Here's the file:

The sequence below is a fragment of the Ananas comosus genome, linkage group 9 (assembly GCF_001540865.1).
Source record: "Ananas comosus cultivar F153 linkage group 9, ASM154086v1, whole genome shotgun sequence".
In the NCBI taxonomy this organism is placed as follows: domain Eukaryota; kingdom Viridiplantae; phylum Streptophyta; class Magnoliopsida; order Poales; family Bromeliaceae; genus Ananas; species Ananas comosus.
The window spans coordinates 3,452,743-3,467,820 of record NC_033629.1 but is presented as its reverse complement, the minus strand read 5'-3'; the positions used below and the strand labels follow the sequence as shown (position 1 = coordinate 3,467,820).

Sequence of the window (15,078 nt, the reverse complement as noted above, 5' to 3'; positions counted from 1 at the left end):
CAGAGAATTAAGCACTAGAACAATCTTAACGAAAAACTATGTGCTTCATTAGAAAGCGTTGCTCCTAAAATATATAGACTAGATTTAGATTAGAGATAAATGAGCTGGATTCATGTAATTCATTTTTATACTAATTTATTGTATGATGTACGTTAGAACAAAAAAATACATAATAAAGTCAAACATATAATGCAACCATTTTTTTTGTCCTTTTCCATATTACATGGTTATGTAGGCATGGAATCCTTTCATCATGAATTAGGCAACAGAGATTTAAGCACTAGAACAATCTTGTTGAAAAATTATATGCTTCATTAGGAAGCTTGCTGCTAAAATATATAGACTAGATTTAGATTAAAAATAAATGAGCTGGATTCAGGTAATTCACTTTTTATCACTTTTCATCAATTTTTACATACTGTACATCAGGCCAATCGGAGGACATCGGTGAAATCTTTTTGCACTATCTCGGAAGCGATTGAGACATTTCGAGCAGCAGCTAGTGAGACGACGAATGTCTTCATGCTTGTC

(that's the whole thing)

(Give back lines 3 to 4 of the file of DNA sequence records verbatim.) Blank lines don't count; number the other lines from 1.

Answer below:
In the NCBI taxonomy this organism is placed as follows: domain Eukaryota; kingdom Viridiplantae; phylum Streptophyta; class Magnoliopsida; order Poales; family Bromeliaceae; genus Ananas; species Ananas comosus.
The window spans coordinates 3,452,743-3,467,820 of record NC_033629.1 but is presented as its reverse complement, the minus strand read 5'-3'; the positions used below and the strand labels follow the sequence as shown (position 1 = coordinate 3,467,820).